Stephen Colbert hosted a brief debate between Ron Paul and an economics writer for the New York Times. The subject was "should we return to the gold standard?"
What I found curious was that two of Paul's arguments for the gold standard are actually good arguments against it.
First, he argued that we would not have entered into recent wars if we had been on the gold standard. Presumably, this is because our finances would have been much more limited. We would not have been able engage in enough deficit spending to finance those wars if our ability to create money was restricted by tying it to gold (which is a finite commodity).
Now, I am against the Iraq War as much as anybody, and I appreciate that Ron Paul has been an outspoken critic of that war, but is the inability to finance a war really a good thing? World War II was financed through debt. We dropped the gold standard during the Depression and to finance the war we racked up the equivalent in today's dollars of 30 trillion in debt (double the amount of today's national debt). Surely this financial flexibility served our nation well at that time. And I should also mention that this debt did not destroy our currency or our economy. Actually the extreme deficit spending of the war amounted to a giant fiscal stimulus program which finally completely revived the economy after the Depression.
Second, Paul argued that people would never bury cash in their backyards, believing that its value would hold. Yet this implies that since people value gold (they presumably would bury it in their backyards), they might hang on to it much more forcefully than cash.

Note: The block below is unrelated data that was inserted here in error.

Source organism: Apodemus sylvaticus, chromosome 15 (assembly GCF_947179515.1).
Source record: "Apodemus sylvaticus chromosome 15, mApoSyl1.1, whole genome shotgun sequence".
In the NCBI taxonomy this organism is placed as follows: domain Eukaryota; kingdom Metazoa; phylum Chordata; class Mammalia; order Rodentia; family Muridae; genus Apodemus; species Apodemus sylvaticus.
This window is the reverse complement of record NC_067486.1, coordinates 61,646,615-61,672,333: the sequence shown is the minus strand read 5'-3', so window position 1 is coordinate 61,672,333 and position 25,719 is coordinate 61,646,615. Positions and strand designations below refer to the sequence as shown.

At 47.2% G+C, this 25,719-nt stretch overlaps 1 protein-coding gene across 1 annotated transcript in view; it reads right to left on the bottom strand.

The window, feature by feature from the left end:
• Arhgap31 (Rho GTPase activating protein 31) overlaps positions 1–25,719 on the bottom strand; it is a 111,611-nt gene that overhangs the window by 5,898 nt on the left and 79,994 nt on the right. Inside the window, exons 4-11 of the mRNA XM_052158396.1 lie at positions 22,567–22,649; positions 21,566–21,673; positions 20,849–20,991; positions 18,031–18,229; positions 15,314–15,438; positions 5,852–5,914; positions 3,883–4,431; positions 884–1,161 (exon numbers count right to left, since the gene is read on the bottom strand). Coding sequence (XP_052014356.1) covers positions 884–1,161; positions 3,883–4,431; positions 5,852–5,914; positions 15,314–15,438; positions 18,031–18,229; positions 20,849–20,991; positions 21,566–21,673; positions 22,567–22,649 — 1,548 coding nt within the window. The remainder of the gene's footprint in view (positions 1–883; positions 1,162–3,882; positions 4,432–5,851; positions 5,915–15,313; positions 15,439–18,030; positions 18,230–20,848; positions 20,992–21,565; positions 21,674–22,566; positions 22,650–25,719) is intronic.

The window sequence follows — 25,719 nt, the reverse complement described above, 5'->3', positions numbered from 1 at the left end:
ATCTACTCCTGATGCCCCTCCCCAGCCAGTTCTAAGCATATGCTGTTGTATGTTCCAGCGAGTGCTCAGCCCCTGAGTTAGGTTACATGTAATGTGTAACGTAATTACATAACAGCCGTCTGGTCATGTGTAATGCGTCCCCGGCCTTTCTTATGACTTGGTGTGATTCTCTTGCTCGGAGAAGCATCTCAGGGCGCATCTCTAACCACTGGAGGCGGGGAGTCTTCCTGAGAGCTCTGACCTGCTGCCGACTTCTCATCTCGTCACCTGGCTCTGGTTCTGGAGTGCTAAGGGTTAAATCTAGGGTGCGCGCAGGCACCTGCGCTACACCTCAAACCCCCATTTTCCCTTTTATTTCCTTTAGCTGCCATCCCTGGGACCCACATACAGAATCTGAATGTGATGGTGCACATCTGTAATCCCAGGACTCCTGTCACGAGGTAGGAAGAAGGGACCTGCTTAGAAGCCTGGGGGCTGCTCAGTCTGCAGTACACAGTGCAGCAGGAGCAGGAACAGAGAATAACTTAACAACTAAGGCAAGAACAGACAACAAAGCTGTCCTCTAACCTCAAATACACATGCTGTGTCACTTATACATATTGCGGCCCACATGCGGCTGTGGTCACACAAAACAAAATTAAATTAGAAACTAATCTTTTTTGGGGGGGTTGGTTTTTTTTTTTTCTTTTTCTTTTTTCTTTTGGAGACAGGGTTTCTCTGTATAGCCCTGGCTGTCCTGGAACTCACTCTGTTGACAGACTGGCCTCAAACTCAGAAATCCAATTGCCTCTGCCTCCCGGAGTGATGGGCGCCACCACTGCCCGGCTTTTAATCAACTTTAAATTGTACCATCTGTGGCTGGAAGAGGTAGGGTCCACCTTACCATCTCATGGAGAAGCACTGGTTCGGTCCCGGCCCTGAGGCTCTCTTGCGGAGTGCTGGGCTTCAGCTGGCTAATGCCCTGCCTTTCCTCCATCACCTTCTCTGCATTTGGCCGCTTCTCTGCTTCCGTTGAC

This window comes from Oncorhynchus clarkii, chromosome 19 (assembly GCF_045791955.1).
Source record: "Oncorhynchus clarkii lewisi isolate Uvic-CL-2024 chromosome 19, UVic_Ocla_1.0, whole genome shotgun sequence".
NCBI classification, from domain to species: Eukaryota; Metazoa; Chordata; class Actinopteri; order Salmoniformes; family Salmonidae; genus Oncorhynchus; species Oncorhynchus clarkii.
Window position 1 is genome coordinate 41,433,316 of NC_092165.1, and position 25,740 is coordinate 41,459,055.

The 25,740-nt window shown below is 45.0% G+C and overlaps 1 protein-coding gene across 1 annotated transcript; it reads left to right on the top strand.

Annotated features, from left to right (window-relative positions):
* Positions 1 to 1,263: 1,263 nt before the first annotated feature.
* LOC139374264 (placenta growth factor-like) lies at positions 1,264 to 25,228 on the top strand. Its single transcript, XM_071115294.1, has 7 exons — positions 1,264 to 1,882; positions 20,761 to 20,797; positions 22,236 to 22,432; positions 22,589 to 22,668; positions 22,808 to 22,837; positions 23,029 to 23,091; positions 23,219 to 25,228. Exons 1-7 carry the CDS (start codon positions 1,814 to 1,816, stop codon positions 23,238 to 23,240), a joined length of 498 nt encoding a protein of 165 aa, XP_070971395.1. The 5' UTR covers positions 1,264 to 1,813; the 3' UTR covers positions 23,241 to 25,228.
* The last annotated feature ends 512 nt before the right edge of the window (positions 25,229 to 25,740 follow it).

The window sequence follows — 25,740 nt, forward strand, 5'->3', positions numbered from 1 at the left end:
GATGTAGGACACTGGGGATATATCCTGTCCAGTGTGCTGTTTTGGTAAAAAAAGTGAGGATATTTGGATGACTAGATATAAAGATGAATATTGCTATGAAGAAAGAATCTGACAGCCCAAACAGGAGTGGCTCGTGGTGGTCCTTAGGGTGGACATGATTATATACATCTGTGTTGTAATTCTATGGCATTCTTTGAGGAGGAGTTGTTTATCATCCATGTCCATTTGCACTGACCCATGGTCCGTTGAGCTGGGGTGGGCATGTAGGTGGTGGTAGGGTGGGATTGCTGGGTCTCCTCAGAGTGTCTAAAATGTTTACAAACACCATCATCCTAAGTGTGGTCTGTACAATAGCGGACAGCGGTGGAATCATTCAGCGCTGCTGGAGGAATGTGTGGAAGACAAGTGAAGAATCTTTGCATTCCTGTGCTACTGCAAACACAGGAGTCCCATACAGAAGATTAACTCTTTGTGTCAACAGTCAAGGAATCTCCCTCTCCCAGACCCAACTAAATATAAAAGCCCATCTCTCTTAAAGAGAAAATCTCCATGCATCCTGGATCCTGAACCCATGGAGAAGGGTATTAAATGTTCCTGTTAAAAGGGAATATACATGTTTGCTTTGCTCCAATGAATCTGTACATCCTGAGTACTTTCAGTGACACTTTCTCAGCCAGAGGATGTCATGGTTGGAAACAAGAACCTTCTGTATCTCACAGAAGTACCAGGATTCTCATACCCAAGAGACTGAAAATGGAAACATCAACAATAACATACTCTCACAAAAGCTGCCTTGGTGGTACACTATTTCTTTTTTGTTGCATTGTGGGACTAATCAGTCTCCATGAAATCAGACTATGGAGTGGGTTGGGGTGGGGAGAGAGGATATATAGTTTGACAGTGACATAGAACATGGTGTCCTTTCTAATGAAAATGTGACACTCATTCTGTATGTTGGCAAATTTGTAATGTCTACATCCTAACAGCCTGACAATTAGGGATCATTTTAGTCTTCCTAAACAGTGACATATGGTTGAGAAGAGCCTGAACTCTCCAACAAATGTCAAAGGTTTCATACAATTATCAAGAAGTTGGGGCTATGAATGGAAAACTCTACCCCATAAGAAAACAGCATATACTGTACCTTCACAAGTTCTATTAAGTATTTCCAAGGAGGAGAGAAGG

But once again, this is a great argument against the gold standard. Money is the means to facilitate the creation of objects of real value - like food, cars, computers, etc. You can't eat money and you can't eat gold. If people hang on to their money (gold or otherwise) too tightly, then the economy goes into recession (or worse). This is because spending equals income. It doesn't make sense to say that we can all save our money and create more jobs, because jobs are only created when people spend their money. If everyone saves their money, then they also lose their jobs. So if the gold standard is more likely to lead to buried treasure than our floating currency, then this is a good argument against the gold standard. (Note: obviously the need for savings is a reality for most of us, but excessive cumulative savings that depresse demand is the danger here. And there are savings vehicles which are better than cash, such as bonds which finance local municipal projects, etc.)
There are many more points to be sure, but I found Paul's points to be very curious.